Practices on education of Children with Special Needs in India

Dr. Priti Chaudhari


After independence, the Indian Constitution directed the state to ensure provision of basic education to all children up to the age of 14 years. The education of people with disabilities was, however, not explicit in the early constitutional provisions except for guaranteeing similar rights for people with disabilities as other members of society.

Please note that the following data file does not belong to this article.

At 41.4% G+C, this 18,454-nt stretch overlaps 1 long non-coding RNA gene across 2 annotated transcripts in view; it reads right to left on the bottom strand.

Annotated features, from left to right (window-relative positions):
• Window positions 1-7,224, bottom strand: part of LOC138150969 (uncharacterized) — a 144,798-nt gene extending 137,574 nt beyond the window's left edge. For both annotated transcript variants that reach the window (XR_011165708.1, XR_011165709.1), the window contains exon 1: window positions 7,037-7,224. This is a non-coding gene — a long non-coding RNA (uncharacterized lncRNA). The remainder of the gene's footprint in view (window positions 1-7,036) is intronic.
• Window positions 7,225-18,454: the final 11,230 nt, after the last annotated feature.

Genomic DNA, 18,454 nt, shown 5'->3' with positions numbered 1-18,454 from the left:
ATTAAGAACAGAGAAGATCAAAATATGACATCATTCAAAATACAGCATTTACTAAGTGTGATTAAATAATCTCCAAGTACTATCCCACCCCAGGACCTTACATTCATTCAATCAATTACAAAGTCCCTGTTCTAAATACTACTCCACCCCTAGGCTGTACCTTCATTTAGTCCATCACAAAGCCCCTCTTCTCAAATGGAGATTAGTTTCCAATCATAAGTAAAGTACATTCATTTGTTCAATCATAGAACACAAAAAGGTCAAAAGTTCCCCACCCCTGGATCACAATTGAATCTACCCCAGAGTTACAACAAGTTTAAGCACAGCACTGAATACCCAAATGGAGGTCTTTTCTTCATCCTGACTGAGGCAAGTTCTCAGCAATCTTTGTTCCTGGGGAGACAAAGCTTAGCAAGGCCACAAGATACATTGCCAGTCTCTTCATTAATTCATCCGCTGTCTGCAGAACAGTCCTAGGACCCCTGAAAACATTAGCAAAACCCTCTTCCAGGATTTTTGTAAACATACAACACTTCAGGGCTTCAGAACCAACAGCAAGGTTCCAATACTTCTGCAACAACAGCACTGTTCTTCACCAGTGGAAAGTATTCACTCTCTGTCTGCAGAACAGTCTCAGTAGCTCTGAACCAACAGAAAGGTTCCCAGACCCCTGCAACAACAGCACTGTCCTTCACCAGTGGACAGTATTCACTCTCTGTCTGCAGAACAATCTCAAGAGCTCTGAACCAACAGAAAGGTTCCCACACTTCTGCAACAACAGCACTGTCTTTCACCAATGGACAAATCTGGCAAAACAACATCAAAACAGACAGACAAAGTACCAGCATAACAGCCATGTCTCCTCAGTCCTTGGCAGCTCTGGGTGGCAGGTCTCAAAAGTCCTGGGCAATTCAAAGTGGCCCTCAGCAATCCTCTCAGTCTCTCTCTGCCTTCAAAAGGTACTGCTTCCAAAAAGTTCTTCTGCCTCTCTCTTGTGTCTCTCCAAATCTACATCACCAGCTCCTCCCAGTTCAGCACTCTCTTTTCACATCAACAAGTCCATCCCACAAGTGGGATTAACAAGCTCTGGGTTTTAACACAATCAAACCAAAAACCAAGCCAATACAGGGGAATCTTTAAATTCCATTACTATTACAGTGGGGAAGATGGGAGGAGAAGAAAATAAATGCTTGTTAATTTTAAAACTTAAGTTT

The Education Commission of 1966 (Kothari Commission) drew attention to the education of children with disabilities. In 1974, for the first time, the necessity of integrated education was explicitly emphasized under the scheme for Integrated Education for Disabled Children (IEDC). In pursuit of the goal of providing basic education for all, the National Policy on Education (1986) and its follow-up actions have been major landmarks. The World Declaration on Education for All adopted in 1990 gave further boost to the various processes already set in motion in the country. The Rehabilitation Council of India Act 1992 initiated a training programme for the development of professionals to respond to the needs of students with disabilities. The enactment of the People with Disability Act in 1996 provided legislative support. This act makes it mandatory to provide free education to children with disabilities in an appropriate environment until the age of 18 years. In 1999, the government passed the National Trust for Welfare of Persons with Autism, Cerebral Palsy, Mental Retardation and Multiple Disabilities Act for the economic rehabilitation of people with disabilities. These acts have been instrumental in bringing about a perceptive change/ improvement in the attitude of government, NGOs and people with disabilities. In recent years, two major initiatives have been launched by the government for achieving the goals of universalization of elementary education (UEE): the District Primary Education Programme (DPEP) in 1994 and the Sarva Shiksha Abhiyan (SSA) in 2002. Programmes launched in the recent past have been able to make only a limited impact in terms of increasing the participation of children with disabilities in formal education. This situation needs to change; a focused effort is required. Keeping in view recent initiatives on inclusive education, a comprehensive review is necessary to help in better understanding the present status of education of children with disabilities, and how inclusive education can be promoted.

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